I had to watch it several times to see if I was missing something. In the end, Apple’s new “work from home” long-form video advertisement via its Underdogs team is a giant win for marketing and PR agencies everywhere.
After all, it’s got people talking about Apple like I am (begrudgingly) in this column.
Simultaneously, however, it’s a gigantic slap in the face to those trying to curb the world of poor leadership behavior. The ad has it in spades. It’s an attempt by Apple to demonstrate its products in action during the pandemic, and in work from home situations. What it does, however, is to magnificently highlight how incredibly awful leaders are in today’s organizations.
I wish I didn’t have to write a response. But here we go. (Because I fear too many people will believe that great leadership gets conducted in this manner. And I don’t think Apple meant to do this.)
The scene is first set when Vivienne (the boss) is traveling in the back of a town car, opens up FaceTime, and barks an edict at 8:00 am on a Monday to her team without consult or discussion that “Project Pandora’s Box is back… and we need to present new designs on Monday.”
Fair enough. Sometimes leaders have to jump to action and make a decision.
Before abruptly leaving the call, Vivienne queries the team with a look of contempt, “Are there any questions?” Before anyone can ask, she hangs up.
It’s not leadership; it’s a dictatorship. (And Vivienne knows how to dictate really well.)
The nervous energy that enveloped the team prior to that original FaceTime call with Vivienne was palpable. They all knew something was up, and that Vivienne was about to act with her usual ruthlessness, caring not for a single second about the team’s workload, engagement, or WFH pressures.
“JFDI” is an acronym used in many leadership circles. Tragically, “just (swear word) do it” is what it means.
Cut to scene two where Bridget—assumingly Vivienne’s project lead or direct report minion—takes command of the situation at hand. And when I mean “command,” I mean “command and control.” Bridget, like Vivienne, is the quintessential example of an uncaring leader for 2020.
First up? One billion calendar requests that clog everyone’s day. And night. She manages to allow 10 minutes for lunch during the week for her team members. Later, Bridget crafts and sends “Team Exercise Routine” and “Team Healthy Eating Plan,” notices indicating to “Plz follow it exactly.” (Bridget’s words, not mine.) Whilst in jest by Apple marketers, it’s another sublime example of how leaders assume their title permits them to run power trips over the people they are supposed to be inspiring.
Later, during an actual exchange with the team, members complain that Vivienne (the boss) has recently hired another new assistant, “the fourth one this year,” someone mutters over another FaceTime call. One of the employees, Dave, even has the audacity to ask, “What happened to the one that cried all the time?”
It’s likely meant to be a funny line. However, it makes a mockery of those employees at organizations everywhere who in fact, cry at work due to the strains and stresses of leaders like Vivienne and Bridget. Have we entered into a corporate world of hell where crying is not allowed? Are we supposed to be celebrating Vivienne and Bridget?
Halfway through the video, our illustrious boss, Vivienne, reappears. She informs the team that the presentation has been moved up to Friday. Demonstrating her arrogance and an overly busy schedule, Vivienne’s phone rings in the middle of the update and she says, “I have to take this,” leaving the team hanging and yet again to fend for themselves without her help or leadership.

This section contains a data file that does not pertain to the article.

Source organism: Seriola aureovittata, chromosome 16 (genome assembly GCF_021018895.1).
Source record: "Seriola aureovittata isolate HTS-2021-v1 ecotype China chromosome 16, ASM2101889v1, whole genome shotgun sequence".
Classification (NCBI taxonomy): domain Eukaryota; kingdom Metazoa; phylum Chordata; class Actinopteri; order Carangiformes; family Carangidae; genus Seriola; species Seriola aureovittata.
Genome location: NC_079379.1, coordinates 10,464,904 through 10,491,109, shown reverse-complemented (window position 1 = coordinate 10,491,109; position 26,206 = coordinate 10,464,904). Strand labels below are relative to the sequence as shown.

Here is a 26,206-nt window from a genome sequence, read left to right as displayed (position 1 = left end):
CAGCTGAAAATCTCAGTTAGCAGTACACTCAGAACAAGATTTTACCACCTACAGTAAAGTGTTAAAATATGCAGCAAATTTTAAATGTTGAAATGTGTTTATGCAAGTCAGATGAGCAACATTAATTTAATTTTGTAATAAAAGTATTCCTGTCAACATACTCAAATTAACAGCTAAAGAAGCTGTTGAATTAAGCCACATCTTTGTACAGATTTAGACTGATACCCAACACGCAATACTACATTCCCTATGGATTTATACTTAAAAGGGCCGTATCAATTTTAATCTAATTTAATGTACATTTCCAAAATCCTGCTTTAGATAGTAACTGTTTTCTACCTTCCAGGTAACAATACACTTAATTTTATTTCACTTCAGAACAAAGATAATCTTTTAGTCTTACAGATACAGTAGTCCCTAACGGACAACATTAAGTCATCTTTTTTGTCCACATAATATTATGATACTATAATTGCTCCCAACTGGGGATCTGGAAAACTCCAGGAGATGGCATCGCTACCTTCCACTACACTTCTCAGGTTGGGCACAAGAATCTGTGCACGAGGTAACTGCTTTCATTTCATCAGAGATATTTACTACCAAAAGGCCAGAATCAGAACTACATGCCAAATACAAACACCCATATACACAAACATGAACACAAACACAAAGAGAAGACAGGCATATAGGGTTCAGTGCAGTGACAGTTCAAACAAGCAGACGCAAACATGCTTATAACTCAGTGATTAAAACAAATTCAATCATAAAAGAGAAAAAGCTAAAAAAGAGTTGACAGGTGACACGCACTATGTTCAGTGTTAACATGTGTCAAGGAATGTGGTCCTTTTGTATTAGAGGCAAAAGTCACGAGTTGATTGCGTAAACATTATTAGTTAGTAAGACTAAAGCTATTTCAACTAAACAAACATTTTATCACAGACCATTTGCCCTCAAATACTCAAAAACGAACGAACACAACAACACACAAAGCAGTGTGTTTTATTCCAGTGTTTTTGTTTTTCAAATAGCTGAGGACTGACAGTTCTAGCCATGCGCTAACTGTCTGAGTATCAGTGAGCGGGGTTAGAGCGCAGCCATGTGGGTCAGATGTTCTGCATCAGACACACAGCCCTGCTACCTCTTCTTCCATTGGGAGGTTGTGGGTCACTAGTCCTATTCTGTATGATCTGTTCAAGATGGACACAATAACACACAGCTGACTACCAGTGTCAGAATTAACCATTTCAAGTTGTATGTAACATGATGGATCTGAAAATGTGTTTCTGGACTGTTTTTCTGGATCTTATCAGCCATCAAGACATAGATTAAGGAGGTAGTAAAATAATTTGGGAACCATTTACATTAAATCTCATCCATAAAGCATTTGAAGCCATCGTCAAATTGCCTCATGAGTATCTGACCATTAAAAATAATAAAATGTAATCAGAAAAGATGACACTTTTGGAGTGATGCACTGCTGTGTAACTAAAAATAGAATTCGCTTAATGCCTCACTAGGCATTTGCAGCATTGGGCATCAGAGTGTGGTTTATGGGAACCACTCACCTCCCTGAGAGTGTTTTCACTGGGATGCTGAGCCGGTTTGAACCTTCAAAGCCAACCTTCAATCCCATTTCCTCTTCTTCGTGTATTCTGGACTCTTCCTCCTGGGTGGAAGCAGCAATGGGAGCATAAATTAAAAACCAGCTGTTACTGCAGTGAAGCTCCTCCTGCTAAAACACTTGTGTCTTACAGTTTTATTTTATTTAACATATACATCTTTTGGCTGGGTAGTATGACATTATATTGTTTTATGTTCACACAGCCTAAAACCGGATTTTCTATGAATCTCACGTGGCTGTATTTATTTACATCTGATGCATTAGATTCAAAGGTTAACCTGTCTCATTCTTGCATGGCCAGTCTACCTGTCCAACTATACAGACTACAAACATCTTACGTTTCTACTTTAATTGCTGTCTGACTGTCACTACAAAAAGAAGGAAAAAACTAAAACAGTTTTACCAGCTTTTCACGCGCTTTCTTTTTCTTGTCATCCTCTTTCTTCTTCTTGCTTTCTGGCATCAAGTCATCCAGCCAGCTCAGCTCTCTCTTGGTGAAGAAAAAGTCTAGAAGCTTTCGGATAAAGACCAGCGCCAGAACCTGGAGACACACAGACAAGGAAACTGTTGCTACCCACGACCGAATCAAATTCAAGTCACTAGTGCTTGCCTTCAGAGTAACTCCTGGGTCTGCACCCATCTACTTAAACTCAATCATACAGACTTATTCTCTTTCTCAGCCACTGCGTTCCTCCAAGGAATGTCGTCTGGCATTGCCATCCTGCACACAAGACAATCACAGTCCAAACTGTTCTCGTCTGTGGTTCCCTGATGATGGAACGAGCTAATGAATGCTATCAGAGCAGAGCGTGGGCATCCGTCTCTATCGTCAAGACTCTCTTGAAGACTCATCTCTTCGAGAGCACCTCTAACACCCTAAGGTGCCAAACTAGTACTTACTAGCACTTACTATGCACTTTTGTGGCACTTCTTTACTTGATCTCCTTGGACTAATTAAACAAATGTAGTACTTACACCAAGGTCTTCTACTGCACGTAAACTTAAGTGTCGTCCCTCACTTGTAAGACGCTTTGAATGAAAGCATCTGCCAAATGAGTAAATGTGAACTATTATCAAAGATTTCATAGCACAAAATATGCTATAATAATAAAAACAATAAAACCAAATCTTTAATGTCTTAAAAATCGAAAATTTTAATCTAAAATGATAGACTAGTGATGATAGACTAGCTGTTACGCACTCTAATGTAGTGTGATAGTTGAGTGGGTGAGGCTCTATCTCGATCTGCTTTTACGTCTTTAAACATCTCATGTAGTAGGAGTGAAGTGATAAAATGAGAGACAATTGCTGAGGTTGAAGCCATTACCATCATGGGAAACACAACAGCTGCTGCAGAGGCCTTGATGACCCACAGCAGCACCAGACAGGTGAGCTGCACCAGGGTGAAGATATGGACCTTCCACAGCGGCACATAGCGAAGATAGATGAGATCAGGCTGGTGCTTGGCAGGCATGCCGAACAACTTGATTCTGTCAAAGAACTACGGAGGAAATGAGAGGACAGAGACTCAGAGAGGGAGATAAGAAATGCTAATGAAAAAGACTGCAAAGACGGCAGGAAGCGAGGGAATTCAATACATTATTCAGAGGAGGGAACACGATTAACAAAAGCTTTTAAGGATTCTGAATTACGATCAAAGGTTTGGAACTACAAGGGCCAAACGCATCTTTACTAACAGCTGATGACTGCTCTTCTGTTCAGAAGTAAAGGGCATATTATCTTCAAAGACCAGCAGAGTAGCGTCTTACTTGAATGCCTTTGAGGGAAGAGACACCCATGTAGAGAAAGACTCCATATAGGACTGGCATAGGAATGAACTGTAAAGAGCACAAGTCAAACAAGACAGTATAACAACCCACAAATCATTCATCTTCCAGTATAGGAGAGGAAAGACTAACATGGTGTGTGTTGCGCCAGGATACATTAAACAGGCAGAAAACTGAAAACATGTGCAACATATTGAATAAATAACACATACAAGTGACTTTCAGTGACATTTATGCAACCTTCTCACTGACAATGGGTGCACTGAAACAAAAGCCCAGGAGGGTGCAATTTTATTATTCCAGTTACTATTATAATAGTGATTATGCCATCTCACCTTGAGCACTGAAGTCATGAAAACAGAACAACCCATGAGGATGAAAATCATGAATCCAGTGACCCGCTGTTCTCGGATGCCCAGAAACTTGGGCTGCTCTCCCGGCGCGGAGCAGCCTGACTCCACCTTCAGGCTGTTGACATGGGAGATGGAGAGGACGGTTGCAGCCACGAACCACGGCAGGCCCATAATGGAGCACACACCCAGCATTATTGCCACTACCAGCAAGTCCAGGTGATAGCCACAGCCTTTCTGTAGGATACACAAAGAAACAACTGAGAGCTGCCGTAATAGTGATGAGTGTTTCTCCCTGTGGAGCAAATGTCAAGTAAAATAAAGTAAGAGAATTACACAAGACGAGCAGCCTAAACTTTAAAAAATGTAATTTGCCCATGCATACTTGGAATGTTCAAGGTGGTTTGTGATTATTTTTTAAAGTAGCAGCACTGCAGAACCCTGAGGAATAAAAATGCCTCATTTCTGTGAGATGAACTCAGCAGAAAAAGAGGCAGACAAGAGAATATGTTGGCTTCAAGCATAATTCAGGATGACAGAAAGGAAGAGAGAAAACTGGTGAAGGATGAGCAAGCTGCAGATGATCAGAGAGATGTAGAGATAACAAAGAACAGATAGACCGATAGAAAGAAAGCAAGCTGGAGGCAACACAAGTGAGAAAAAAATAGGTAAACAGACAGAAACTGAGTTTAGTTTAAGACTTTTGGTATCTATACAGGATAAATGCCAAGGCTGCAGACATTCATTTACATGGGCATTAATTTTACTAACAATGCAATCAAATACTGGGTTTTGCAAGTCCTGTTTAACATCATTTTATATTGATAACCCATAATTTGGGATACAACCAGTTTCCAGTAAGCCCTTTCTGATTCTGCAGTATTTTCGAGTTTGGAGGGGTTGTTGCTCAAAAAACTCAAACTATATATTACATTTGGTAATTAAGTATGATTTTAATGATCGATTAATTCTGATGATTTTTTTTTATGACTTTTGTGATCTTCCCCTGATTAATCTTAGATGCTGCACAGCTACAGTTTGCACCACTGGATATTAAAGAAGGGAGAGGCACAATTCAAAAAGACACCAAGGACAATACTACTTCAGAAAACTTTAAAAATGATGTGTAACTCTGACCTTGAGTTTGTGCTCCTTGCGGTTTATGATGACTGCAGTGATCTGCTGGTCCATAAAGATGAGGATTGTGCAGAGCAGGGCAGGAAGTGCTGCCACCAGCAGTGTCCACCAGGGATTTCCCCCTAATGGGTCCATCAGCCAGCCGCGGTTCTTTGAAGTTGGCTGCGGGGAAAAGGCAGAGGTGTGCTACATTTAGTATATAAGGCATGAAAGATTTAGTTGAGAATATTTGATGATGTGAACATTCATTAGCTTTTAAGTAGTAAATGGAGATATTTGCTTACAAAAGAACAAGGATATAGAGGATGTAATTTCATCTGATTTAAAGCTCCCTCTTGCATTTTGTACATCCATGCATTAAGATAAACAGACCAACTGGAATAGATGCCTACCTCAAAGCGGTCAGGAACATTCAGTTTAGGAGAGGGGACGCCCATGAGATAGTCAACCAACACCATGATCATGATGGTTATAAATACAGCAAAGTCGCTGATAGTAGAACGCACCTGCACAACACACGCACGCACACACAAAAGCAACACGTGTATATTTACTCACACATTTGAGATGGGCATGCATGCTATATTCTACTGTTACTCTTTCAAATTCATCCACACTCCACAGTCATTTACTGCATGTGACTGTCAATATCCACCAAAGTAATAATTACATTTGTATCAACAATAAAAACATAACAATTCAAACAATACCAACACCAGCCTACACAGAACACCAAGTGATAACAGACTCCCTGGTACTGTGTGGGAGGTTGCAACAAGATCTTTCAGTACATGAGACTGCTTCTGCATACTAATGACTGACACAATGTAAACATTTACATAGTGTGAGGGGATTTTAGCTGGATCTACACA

This conduct happens all the time in leadership circles. When leaders ignore the team they are supporting because someone more important is calling, how does that make the team feel? Exactly. Like a heel.
Shortly after that, a text arrives. It’s from Vivienne. “The budget has been cut in half.” Again, there is no support, follow-up, or coaching from Vivienne. JFDI might be the hidden slogan of Apple’s new ad.
If the ad wasn’t horrible enough depicting leadership, the two children seen running around the single dad’s house eventually put themselves to bed, with Dave asleep on their floor. Remarkably, they ask: “Siri, can you read us a bedtime story. With no monsters?”
What kind of draconian, dystopian world do we live in when the leaders of Apple (marketing or otherwise) think it’s a good idea to get children to ask Siri to read them a bedtime story?
Furthermore, what does that say about how we are leading ourselves? Is it worth ignoring your children, doing whatever you can to serve the insanity that is Vivienne’s (and Bridget’s) leadership? At what cost does it come? (I may know the answer, as Dave is divorced.)
Towards the end, Bridget takes over the project, adds more “zing” to the design, stays up until 5:30 am to do so, and gets ready for the Friday presentation. It’s a masterclass in what is wrong with today’s leadership. The pandemic is only exacerbating these flaws, and Apple has highlighted them to a tee.
This is how Apple describes the 7-minute piece: “It’s still a world of deadlines, meetings, group chats, conference calls, coworkers, and bosses. But it’s also a world of kids, a dog, and a hairless cat. And it’s a world where collaboration never misses a beat, whether the team uses iPad, iPhone, iMac, MacBook, or all of the above. Working from home (or working from anywhere) isn’t new, but what you can make happen together is.”
What’s happening in the video is an explicit demonstration of uncaring, poor leadership. I suppose I should thank Apple for inadvertently highlighting it in their work from home advertisement. But I remain equally dismayed.
Pre-order my next book, LEAD. CARE. WIN. How to Become a Leader Who Matters. It publishes September 29, 2020.
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